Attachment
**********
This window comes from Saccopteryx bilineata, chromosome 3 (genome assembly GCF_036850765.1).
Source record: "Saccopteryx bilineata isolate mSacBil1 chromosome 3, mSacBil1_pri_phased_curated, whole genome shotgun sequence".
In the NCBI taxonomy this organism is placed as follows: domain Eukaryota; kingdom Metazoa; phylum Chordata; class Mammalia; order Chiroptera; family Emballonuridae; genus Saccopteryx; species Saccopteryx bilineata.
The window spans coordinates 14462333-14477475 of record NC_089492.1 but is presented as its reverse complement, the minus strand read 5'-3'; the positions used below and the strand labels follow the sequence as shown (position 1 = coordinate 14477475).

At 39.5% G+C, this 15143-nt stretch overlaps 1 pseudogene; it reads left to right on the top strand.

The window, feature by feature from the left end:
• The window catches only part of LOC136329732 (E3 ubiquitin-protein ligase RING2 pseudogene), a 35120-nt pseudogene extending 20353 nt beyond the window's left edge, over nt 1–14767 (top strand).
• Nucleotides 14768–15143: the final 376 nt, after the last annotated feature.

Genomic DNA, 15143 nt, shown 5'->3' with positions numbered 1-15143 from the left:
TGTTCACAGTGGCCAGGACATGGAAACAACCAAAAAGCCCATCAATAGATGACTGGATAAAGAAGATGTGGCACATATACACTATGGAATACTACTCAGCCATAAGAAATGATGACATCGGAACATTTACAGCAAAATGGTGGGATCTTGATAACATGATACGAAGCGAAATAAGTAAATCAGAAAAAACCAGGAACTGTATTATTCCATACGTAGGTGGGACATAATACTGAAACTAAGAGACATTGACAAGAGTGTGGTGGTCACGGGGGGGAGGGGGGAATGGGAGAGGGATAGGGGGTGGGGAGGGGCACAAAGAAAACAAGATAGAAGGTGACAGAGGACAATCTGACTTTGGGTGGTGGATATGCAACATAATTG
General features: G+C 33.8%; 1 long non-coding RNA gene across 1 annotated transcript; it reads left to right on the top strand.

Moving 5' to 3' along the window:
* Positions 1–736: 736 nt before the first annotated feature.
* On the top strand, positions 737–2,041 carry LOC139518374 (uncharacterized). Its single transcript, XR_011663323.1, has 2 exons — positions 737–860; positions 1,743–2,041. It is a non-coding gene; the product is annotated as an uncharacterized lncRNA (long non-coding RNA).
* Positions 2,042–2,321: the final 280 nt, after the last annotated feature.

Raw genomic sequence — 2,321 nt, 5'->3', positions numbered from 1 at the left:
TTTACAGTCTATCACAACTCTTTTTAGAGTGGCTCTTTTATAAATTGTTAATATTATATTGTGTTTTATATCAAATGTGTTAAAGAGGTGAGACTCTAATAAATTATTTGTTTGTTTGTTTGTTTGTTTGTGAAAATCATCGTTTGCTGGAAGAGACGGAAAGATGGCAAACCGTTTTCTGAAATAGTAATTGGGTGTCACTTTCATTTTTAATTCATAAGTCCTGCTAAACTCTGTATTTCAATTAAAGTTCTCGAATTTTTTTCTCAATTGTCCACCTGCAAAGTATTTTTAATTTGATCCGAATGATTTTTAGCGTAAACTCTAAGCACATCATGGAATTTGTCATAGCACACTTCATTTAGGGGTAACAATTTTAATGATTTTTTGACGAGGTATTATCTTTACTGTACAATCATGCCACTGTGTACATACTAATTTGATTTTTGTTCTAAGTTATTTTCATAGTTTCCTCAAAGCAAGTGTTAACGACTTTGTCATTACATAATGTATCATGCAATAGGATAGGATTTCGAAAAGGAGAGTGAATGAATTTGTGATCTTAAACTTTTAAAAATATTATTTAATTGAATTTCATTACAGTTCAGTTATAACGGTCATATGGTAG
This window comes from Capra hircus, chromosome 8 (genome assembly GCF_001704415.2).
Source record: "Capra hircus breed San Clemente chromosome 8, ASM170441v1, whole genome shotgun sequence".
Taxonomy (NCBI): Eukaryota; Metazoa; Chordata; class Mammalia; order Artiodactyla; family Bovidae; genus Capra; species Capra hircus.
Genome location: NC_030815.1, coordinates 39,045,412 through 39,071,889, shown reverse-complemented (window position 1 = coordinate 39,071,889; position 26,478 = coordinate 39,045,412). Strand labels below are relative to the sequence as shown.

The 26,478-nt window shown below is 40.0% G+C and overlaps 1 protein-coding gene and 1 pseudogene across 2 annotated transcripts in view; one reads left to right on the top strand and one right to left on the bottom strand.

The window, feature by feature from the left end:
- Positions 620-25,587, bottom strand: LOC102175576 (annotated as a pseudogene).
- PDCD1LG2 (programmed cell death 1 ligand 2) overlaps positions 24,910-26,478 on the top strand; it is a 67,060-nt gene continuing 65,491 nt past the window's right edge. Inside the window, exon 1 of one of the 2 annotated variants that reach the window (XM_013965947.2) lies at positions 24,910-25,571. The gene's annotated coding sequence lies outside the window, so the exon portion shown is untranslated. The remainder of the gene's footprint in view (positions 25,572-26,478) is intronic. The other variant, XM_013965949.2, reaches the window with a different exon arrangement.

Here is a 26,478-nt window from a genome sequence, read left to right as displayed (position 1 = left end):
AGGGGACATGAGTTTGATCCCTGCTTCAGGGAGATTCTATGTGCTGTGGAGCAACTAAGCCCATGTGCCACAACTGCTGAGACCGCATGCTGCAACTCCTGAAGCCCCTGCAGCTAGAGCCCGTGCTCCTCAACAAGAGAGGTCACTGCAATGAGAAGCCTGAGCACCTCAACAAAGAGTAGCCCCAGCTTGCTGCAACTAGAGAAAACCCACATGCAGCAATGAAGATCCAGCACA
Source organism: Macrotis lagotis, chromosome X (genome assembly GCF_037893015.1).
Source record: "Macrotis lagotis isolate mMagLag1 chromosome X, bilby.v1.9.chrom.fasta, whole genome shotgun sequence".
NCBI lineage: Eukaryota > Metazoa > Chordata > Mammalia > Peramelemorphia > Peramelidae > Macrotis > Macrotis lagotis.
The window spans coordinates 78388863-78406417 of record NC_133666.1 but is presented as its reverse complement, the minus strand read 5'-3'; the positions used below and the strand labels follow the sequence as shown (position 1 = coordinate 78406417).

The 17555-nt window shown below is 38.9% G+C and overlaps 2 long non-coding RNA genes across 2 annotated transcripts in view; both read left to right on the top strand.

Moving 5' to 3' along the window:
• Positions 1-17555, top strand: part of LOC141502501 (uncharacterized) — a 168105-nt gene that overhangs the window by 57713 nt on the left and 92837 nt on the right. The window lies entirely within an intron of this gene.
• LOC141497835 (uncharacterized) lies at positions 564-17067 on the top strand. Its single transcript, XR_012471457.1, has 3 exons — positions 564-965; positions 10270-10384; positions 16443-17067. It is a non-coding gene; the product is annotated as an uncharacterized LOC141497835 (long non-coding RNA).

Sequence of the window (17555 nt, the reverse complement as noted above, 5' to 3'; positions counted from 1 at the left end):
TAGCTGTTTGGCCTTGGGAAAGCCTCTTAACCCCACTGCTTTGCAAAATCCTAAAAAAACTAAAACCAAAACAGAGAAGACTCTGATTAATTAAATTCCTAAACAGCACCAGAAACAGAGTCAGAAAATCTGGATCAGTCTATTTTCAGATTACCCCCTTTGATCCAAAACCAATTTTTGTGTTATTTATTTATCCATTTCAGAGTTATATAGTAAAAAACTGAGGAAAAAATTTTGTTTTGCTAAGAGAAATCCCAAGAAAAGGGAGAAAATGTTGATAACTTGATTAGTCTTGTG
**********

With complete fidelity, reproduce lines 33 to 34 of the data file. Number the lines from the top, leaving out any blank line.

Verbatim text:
Moving 5' to 3' along the window:
• Positions 1-17555, top strand: part of LOC141502501 (uncharacterized) — a 168105-nt gene that overhangs the window by 57713 nt on the left and 92837 nt on the right. The window lies entirely within an intron of this gene.